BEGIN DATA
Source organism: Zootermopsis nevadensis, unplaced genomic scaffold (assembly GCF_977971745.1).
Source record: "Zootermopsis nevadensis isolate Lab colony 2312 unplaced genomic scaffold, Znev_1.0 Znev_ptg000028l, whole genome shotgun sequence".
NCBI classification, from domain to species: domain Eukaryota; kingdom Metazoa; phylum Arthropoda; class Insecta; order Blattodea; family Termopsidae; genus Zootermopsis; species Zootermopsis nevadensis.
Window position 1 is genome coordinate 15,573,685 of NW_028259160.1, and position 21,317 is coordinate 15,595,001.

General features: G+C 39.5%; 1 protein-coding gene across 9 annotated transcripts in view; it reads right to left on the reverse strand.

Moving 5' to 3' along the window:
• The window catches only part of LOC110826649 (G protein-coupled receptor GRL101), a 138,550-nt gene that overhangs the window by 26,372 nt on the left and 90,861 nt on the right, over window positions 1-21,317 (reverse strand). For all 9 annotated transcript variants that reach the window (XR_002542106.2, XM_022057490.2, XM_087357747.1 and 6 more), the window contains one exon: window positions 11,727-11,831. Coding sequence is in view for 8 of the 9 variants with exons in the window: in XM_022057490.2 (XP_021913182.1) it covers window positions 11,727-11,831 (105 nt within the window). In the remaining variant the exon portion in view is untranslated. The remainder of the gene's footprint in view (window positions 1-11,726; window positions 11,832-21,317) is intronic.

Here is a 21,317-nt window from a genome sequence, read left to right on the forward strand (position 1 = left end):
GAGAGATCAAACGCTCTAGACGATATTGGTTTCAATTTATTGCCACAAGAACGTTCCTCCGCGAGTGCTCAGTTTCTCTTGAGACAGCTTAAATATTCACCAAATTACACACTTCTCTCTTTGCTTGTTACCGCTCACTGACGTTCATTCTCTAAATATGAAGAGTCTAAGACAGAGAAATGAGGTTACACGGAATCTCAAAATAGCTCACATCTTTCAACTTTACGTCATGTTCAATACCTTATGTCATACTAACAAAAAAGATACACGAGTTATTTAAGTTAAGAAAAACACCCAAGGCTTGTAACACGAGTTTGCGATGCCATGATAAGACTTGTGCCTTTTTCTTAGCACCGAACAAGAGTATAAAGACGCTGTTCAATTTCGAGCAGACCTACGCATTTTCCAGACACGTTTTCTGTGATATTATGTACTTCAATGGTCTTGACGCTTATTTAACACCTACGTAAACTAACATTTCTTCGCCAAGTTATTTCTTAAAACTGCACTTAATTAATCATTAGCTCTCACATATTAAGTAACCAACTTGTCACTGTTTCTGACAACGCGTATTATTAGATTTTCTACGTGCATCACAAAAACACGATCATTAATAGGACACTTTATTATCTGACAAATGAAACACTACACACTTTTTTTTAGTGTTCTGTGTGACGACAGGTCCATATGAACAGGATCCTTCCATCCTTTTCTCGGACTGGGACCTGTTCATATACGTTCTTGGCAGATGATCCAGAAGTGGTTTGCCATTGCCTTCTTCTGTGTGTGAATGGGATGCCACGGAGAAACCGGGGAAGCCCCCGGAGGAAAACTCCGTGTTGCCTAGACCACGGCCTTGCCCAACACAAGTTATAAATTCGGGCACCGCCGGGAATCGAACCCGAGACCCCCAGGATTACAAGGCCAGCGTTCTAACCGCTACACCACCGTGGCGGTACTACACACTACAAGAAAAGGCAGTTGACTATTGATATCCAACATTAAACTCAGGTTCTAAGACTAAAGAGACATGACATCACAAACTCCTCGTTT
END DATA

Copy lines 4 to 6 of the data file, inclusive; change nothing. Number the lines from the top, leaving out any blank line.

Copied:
Window position 1 is genome coordinate 15,573,685 of NW_028259160.1, and position 21,317 is coordinate 15,595,001.

General features: G+C 39.5%; 1 protein-coding gene across 9 annotated transcripts in view; it reads right to left on the reverse strand.

Moving 5' to 3' along the window: